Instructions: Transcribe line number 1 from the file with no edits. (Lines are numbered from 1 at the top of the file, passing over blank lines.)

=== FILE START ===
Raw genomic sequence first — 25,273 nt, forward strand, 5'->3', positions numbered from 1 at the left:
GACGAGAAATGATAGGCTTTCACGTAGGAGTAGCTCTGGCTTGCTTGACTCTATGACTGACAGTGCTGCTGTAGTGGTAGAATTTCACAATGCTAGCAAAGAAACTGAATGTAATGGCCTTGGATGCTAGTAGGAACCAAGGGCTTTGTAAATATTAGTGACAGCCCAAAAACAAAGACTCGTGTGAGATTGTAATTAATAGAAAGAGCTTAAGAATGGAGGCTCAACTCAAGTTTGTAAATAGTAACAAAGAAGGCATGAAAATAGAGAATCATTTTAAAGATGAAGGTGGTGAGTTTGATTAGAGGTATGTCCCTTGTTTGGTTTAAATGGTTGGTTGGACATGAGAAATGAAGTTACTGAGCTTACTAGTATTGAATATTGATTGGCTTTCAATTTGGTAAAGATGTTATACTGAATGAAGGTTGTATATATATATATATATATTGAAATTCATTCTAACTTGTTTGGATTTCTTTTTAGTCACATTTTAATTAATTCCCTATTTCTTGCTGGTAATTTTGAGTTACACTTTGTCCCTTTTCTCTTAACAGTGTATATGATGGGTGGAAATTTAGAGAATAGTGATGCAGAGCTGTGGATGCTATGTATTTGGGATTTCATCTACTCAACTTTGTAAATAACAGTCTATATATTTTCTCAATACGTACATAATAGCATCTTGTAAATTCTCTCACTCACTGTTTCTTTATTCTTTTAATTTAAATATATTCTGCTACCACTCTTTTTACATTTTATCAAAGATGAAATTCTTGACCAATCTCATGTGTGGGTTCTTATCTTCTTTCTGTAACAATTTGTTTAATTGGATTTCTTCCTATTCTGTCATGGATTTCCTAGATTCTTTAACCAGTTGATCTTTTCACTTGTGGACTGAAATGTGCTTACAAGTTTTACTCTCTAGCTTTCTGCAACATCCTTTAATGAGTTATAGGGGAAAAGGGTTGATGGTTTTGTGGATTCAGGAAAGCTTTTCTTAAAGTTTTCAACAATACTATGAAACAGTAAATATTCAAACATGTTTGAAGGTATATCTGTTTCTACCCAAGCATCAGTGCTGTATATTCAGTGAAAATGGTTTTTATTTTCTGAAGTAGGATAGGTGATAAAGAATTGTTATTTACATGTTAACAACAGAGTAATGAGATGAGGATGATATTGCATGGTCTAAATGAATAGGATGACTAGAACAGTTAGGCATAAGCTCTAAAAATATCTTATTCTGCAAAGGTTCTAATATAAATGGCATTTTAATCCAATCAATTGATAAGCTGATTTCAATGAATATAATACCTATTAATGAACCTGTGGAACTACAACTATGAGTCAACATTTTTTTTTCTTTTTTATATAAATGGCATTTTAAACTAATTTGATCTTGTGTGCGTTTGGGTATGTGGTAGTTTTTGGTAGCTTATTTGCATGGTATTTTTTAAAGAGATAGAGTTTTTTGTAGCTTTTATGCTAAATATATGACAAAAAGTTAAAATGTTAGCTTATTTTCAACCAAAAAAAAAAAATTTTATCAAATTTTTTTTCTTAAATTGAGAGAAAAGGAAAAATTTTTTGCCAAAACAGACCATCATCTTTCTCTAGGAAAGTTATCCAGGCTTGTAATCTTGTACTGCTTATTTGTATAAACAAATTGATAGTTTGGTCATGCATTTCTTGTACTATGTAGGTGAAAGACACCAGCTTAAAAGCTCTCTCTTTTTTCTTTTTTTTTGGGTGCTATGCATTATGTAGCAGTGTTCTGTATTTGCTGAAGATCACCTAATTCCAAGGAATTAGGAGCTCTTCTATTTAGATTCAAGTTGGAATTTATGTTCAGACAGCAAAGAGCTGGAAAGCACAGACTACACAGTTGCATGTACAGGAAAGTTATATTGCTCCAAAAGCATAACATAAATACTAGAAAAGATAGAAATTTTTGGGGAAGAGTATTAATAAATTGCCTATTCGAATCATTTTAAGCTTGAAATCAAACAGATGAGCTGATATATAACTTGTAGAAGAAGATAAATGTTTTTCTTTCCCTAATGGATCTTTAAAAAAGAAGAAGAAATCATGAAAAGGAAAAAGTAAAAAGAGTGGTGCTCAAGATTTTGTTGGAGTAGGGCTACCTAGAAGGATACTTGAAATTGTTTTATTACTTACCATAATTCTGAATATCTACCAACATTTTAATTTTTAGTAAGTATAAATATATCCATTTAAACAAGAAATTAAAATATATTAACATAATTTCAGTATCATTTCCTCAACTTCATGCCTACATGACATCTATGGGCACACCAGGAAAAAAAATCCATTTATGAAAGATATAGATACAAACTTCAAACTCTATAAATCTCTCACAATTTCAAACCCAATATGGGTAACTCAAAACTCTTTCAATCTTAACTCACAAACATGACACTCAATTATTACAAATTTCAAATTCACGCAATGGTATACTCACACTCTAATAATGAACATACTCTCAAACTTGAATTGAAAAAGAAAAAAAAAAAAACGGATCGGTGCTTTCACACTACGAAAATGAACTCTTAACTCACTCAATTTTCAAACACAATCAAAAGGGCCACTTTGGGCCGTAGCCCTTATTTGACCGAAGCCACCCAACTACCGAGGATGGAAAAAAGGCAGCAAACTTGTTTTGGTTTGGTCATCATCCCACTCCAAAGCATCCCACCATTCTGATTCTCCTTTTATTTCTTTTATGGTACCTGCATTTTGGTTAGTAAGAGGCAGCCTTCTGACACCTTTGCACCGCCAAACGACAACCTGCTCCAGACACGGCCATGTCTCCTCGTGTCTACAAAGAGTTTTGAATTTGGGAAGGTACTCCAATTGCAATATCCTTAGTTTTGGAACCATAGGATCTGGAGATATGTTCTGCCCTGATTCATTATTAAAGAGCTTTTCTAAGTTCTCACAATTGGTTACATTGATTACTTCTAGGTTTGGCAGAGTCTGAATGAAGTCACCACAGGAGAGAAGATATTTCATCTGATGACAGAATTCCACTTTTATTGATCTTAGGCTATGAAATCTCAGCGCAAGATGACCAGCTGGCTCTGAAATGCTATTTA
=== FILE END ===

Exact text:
Raw genomic sequence first — 25,273 nt, forward strand, 5'->3', positions numbered from 1 at the left: